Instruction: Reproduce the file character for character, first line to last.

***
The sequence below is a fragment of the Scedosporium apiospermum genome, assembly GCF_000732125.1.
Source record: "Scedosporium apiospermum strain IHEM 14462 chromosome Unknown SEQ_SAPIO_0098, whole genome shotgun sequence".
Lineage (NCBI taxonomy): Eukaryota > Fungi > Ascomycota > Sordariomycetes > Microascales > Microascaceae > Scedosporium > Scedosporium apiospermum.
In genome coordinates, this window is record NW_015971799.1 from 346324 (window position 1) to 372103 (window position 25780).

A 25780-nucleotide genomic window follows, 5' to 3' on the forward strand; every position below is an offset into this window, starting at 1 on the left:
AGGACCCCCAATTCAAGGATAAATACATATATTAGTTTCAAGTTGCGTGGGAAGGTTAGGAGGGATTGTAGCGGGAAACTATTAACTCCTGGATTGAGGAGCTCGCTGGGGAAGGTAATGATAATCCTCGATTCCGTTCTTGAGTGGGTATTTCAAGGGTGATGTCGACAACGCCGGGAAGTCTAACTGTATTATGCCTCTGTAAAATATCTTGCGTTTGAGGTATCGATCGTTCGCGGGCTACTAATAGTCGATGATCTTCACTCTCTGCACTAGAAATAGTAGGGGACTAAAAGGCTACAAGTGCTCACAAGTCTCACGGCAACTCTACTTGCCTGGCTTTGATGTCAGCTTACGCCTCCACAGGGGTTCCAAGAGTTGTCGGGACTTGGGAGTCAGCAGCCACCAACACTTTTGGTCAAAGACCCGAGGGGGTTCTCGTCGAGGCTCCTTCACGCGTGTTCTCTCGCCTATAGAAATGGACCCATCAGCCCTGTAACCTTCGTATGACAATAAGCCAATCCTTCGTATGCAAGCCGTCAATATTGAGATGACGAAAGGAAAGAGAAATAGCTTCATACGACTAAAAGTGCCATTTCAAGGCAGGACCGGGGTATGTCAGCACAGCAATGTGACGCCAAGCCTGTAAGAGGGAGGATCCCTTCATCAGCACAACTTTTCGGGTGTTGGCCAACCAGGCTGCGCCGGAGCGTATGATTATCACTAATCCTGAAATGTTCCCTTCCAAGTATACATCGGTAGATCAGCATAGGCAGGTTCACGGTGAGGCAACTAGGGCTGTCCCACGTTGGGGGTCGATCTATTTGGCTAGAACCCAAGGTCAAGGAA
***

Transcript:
The sequence below is a fragment of the Scedosporium apiospermum genome, assembly GCF_000732125.1.
Source record: "Scedosporium apiospermum strain IHEM 14462 chromosome Unknown SEQ_SAPIO_0098, whole genome shotgun sequence".
Lineage (NCBI taxonomy): Eukaryota > Fungi > Ascomycota > Sordariomycetes > Microascales > Microascaceae > Scedosporium > Scedosporium apiospermum.
In genome coordinates, this window is record NW_015971799.1 from 346324 (window position 1) to 372103 (window position 25780).

A 25780-nucleotide genomic window follows, 5' to 3' on the forward strand; every position below is an offset into this window, starting at 1 on the left:
AGGACCCCCAATTCAAGGATAAATACATATATTAGTTTCAAGTTGCGTGGGAAGGTTAGGAGGGATTGTAGCGGGAAACTATTAACTCCTGGATTGAGGAGCTCGCTGGGGAAGGTAATGATAATCCTCGATTCCGTTCTTGAGTGGGTATTTCAAGGGTGATGTCGACAACGCCGGGAAGTCTAACTGTATTATGCCTCTGTAAAATATCTTGCGTTTGAGGTATCGATCGTTCGCGGGCTACTAATAGTCGATGATCTTCACTCTCTGCACTAGAAATAGTAGGGGACTAAAAGGCTACAAGTGCTCACAAGTCTCACGGCAACTCTACTTGCCTGGCTTTGATGTCAGCTTACGCCTCCACAGGGGTTCCAAGAGTTGTCGGGACTTGGGAGTCAGCAGCCACCAACACTTTTGGTCAAAGACCCGAGGGGGTTCTCGTCGAGGCTCCTTCACGCGTGTTCTCTCGCCTATAGAAATGGACCCATCAGCCCTGTAACCTTCGTATGACAATAAGCCAATCCTTCGTATGCAAGCCGTCAATATTGAGATGACGAAAGGAAAGAGAAATAGCTTCATACGACTAAAAGTGCCATTTCAAGGCAGGACCGGGGTATGTCAGCACAGCAATGTGACGCCAAGCCTGTAAGAGGGAGGATCCCTTCATCAGCACAACTTTTCGGGTGTTGGCCAACCAGGCTGCGCCGGAGCGTATGATTATCACTAATCCTGAAATGTTCCCTTCCAAGTATACATCGGTAGATCAGCATAGGCAGGTTCACGGTGAGGCAACTAGGGCTGTCCCACGTTGGGGGTCGATCTATTTGGCTAGAACCCAAGGTCAAGGAA